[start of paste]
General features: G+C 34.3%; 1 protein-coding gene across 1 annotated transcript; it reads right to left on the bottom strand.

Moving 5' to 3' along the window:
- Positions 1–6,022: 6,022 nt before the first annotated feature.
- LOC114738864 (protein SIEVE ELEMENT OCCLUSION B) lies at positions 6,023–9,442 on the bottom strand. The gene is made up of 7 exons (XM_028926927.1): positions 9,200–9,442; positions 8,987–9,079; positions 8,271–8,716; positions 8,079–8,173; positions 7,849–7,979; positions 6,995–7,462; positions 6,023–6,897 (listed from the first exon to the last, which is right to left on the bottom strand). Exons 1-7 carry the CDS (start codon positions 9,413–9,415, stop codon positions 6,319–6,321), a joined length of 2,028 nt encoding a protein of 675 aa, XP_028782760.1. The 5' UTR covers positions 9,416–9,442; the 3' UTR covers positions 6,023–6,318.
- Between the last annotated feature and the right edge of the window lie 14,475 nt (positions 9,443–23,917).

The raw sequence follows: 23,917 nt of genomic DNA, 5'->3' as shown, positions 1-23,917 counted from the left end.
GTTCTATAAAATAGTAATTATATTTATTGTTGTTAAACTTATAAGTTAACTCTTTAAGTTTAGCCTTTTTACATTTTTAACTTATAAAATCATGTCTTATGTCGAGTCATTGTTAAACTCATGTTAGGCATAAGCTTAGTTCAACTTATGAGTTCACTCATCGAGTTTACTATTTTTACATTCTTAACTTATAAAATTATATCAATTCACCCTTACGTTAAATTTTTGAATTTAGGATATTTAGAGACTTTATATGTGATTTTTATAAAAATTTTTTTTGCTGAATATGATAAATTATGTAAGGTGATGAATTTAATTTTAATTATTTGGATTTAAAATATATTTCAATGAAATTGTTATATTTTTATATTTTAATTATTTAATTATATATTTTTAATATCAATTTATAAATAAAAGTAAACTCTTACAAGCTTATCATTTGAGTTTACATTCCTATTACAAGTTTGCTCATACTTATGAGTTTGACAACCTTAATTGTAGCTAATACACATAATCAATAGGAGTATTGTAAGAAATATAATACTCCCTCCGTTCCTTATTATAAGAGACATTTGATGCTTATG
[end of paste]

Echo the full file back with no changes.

General features: G+C 34.3%; 1 protein-coding gene across 1 annotated transcript; it reads right to left on the bottom strand.

Moving 5' to 3' along the window:
- Positions 1–6,022: 6,022 nt before the first annotated feature.
- LOC114738864 (protein SIEVE ELEMENT OCCLUSION B) lies at positions 6,023–9,442 on the bottom strand. The gene is made up of 7 exons (XM_028926927.1): positions 9,200–9,442; positions 8,987–9,079; positions 8,271–8,716; positions 8,079–8,173; positions 7,849–7,979; positions 6,995–7,462; positions 6,023–6,897 (listed from the first exon to the last, which is right to left on the bottom strand). Exons 1-7 carry the CDS (start codon positions 9,413–9,415, stop codon positions 6,319–6,321), a joined length of 2,028 nt encoding a protein of 675 aa, XP_028782760.1. The 5' UTR covers positions 9,416–9,442; the 3' UTR covers positions 6,023–6,318.
- Between the last annotated feature and the right edge of the window lie 14,475 nt (positions 9,443–23,917).

The raw sequence follows: 23,917 nt of genomic DNA, 5'->3' as shown, positions 1-23,917 counted from the left end.
GTTCTATAAAATAGTAATTATATTTATTGTTGTTAAACTTATAAGTTAACTCTTTAAGTTTAGCCTTTTTACATTTTTAACTTATAAAATCATGTCTTATGTCGAGTCATTGTTAAACTCATGTTAGGCATAAGCTTAGTTCAACTTATGAGTTCACTCATCGAGTTTACTATTTTTACATTCTTAACTTATAAAATTATATCAATTCACCCTTACGTTAAATTTTTGAATTTAGGATATTTAGAGACTTTATATGTGATTTTTATAAAAATTTTTTTTGCTGAATATGATAAATTATGTAAGGTGATGAATTTAATTTTAATTATTTGGATTTAAAATATATTTCAATGAAATTGTTATATTTTTATATTTTAATTATTTAATTATATATTTTTAATATCAATTTATAAATAAAAGTAAACTCTTACAAGCTTATCATTTGAGTTTACATTCCTATTACAAGTTTGCTCATACTTATGAGTTTGACAACCTTAATTGTAGCTAATACACATAATCAATAGGAGTATTGTAAGAAATATAATACTCCCTCCGTTCCTTATTATAAGAGACATTTGATGCTTATG